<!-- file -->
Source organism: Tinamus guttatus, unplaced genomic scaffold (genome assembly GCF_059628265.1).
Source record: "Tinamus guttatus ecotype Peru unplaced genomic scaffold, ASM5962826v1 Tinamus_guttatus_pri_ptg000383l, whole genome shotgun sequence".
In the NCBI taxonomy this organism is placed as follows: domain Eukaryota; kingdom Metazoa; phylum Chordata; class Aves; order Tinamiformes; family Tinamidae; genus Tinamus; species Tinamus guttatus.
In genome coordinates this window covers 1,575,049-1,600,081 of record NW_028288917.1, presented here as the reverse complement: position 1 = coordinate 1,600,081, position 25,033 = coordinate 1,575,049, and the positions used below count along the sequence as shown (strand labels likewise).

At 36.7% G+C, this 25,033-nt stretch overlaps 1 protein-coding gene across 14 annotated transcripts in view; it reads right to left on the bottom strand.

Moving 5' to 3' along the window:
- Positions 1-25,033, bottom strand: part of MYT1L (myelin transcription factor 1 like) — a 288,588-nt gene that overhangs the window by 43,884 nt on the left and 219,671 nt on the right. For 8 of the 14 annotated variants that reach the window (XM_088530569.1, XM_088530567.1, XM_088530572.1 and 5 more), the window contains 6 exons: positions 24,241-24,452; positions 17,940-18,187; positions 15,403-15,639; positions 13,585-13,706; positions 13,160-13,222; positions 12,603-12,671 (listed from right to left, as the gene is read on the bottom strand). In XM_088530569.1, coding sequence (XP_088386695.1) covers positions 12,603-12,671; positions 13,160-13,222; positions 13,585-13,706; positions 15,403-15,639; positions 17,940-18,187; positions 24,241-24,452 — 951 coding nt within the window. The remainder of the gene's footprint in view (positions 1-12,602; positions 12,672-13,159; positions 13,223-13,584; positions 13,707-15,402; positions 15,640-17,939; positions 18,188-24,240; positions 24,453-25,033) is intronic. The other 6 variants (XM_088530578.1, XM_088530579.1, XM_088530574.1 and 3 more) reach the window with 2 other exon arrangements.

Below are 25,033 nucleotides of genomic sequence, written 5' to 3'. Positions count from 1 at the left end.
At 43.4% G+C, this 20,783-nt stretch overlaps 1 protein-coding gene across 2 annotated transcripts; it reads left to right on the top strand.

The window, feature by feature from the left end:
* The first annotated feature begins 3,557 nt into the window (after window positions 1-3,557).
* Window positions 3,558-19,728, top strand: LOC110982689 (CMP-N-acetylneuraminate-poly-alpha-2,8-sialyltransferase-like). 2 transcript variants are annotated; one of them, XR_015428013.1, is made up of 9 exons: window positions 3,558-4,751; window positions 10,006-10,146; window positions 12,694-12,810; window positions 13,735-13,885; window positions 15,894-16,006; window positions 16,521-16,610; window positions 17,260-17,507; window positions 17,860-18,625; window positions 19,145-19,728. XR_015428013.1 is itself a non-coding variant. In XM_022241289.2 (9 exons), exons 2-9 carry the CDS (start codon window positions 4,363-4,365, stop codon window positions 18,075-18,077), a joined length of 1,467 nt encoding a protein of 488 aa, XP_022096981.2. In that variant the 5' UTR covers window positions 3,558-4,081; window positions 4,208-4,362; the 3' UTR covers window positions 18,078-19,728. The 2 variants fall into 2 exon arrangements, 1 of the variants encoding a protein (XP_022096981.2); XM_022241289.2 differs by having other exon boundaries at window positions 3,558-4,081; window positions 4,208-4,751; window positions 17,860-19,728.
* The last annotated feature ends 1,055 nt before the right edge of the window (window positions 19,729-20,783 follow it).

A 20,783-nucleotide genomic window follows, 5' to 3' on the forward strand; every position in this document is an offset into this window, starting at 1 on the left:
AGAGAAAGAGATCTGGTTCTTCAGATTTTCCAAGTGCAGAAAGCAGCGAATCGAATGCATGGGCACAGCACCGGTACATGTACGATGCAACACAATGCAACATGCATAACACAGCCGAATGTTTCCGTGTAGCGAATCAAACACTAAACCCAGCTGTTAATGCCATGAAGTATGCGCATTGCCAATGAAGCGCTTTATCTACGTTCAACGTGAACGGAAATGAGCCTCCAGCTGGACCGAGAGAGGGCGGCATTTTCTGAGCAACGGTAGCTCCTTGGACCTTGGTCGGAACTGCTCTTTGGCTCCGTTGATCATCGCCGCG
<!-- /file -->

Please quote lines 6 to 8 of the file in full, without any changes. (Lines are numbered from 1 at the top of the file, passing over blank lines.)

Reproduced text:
Moving 5' to 3' along the window:
- Positions 1-25,033, bottom strand: part of MYT1L (myelin transcription factor 1 like) — a 288,588-nt gene that overhangs the window by 43,884 nt on the left and 219,671 nt on the right. For 8 of the 14 annotated variants that reach the window (XM_088530569.1, XM_088530567.1, XM_088530572.1 and 5 more), the window contains 6 exons: positions 24,241-24,452; positions 17,940-18,187; positions 15,403-15,639; positions 13,585-13,706; positions 13,160-13,222; positions 12,603-12,671 (listed from right to left, as the gene is read on the bottom strand). In XM_088530569.1, coding sequence (XP_088386695.1) covers positions 12,603-12,671; positions 13,160-13,222; positions 13,585-13,706; positions 15,403-15,639; positions 17,940-18,187; positions 24,241-24,452 — 951 coding nt within the window. The remainder of the gene's footprint in view (positions 1-12,602; positions 12,672-13,159; positions 13,223-13,584; positions 13,707-15,402; positions 15,640-17,939; positions 18,188-24,240; positions 24,453-25,033) is intronic. The other 6 variants (XM_088530578.1, XM_088530579.1, XM_088530574.1 and 3 more) reach the window with 2 other exon arrangements.

Below are 25,033 nucleotides of genomic sequence, written 5' to 3'. Positions count from 1 at the left end.